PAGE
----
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View Poll Results: Fly,Fly My Sadness by Huun-Huur-Tu
Excellent 5 100.00%
Good 0 0%
OK 0 0%
Disappointing 0 0%
Awful 0 0%
Voters: 5. You may not vote on this poll

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Old 06-24-2012, 08:46 PM   #11 (permalink)
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I came across these notes from Mikhail Alperin explaining what he was trying to achieve.

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Originally Posted by Mikhail Alperin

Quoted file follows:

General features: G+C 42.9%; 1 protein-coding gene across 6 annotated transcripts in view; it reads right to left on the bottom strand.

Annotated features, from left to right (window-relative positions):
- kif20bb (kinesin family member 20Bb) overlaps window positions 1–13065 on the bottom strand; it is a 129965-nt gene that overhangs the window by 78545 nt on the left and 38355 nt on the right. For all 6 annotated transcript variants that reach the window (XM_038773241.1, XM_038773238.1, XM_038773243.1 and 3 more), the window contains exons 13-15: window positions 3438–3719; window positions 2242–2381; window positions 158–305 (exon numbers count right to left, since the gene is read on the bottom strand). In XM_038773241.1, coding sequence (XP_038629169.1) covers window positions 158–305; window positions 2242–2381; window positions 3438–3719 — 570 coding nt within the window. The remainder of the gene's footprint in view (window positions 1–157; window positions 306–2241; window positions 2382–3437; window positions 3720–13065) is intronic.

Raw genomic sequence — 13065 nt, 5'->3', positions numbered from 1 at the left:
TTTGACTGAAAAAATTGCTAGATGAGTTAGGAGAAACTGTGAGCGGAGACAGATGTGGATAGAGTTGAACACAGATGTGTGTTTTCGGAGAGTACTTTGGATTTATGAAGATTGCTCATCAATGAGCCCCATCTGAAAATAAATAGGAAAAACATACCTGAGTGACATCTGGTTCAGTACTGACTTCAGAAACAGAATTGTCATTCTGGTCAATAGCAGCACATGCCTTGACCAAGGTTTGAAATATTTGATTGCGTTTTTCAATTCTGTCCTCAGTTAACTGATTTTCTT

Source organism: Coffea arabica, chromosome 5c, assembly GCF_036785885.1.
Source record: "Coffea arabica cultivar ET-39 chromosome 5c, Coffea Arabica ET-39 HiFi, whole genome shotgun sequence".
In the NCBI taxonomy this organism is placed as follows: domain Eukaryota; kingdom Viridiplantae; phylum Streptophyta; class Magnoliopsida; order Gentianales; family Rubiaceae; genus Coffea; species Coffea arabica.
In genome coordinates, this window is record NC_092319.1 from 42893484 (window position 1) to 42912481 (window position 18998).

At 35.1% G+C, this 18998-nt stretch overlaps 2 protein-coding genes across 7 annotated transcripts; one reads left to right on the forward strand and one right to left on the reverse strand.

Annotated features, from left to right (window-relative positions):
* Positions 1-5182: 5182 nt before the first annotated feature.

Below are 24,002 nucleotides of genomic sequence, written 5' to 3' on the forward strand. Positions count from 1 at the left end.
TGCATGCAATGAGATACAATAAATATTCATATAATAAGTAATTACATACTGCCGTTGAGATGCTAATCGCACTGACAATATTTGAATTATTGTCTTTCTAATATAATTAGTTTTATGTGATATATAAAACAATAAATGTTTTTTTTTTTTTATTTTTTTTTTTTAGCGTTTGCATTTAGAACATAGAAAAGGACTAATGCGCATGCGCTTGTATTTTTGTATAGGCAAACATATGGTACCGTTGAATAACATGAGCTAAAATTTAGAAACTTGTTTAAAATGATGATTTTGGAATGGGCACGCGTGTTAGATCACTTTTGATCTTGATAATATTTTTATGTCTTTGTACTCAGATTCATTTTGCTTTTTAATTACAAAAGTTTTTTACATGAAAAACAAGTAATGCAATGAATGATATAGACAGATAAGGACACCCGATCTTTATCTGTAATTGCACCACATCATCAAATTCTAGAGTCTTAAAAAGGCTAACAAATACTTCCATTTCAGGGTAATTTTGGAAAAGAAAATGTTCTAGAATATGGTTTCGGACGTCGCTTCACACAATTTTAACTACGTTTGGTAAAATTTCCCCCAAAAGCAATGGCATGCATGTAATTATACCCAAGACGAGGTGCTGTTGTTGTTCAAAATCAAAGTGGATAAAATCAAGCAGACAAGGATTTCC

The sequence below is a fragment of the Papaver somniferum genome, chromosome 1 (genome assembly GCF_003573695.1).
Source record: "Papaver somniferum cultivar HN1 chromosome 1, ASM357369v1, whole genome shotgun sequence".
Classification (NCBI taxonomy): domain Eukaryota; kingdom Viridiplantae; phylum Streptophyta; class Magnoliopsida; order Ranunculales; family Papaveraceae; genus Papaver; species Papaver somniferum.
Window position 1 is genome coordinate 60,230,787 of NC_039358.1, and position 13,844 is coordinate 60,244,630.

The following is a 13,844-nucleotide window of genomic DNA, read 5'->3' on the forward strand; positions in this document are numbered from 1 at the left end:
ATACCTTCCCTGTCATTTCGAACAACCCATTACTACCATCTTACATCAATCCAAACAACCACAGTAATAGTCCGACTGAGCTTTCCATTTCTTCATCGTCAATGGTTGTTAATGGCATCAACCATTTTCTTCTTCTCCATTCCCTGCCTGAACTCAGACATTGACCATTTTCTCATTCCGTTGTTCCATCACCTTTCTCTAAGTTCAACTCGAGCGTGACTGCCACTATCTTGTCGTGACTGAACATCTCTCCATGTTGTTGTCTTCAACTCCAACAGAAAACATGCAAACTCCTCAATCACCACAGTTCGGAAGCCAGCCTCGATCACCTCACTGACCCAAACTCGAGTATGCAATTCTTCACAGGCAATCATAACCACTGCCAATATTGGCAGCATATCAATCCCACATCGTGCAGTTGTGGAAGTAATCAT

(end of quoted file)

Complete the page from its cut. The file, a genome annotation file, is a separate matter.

The story of this project has its own tiny prelude, to my mind a rather mysterious one, which I would like to share: Some time (Roughly?) about a year ago, I developed some kind of vision of a family where the father would be from Tuva, the mother Bulgarian, the daughter a Russian, and the son Jewish. The very idea might have been nothing more than a funny whim, but then, all of a sudden, I pictured this family as a musical one, not consisting of professional musicians, but a family where ... Then I didn't get any further with my vision. Instead, I started collecting musical material and writing scores for some non-existing future project. These, then, would be the ingredients of the salad to come: The Bulgarian Women's Choir - "the mother", overtone singers from Tuva - "the father", The Moscow Art Trio, with the Russian soul of Sergei Starostin and my own Jewish melancholy, plus a blues singer of some category or other - the children of the peoples of the world. Luckily, at the time I wasn't about to think of it as a concrete, pre-programmed plan. I was just playing with the idea. That family, however, started to live its own more specific life, even if only on paper. Having spent a week writing out some of the compositions I realized that all of this was just a dream and as dreams have a tendency to dissolve and create disillusion I figured I would have to come to terms with that. In my embittered mind, dream and reality seemed to collide head on, until one day the producer, Uli Balss, of JARO, Germany, phoned me unexpectedly to suggest that we work on two disks with my Moscow Art Trio and subsequently the "Bulgarian-Tuvan project" of which we had been dreaming, not he, strange as it may seem. Needless to say, I immediately hurled myself at the task. Some dreams do come true. But in any family problems arose, and some specific ones did show up in "mine". During recording sessions for my disk, Prayer (with members of a Russian folklore choir - JARO 4193-2) one of the Russian female singers suddenly stopped singing and left the studio as a sign of protest against what she held to be a too radical treatment of folkloristic material. Thus, I knew from that experience that the Bulgarian-Tuvan project would require lengthy and emotionally demanding explanations on the phone of concepts unfamiliar to the various participants. And even when the choir finally got their scores, work wasn't necessarily made easier. Unexplored musical ideas kept knocking especially forcefully on the door of the "mothers", who generally tend to prefer what is familiar. The "fathers" in far-away Tuva smoked their tobacco and sipped their vodka, shaking their heads in astonished patience, whereas their Russian "son", following his people's tradition, preferred not to brood too much about the future. Now, a few words about the project itself - about the music you'll hear on this disk. For a long time I had been studying the common denominator of meditative structures in various folkloristic forms of expression, for instance the Russian tradition of lengthy songs with their characteristically brooding melancholy. Actually, a similar mood might be found in Tuvan songs of the steppe, and is also reflected in the musical landscape of folk songs from the Radopi region in Bulgaria, as well as in many Jewish songs, filled as they are with that very same stillness and affection. That's why, in the beginning, I named the project "Meditation" as a working title - in an attempt to stay away from any "modernization" of folk song themes, but instead unite different folkloristic sources in the vision of a bird's flight.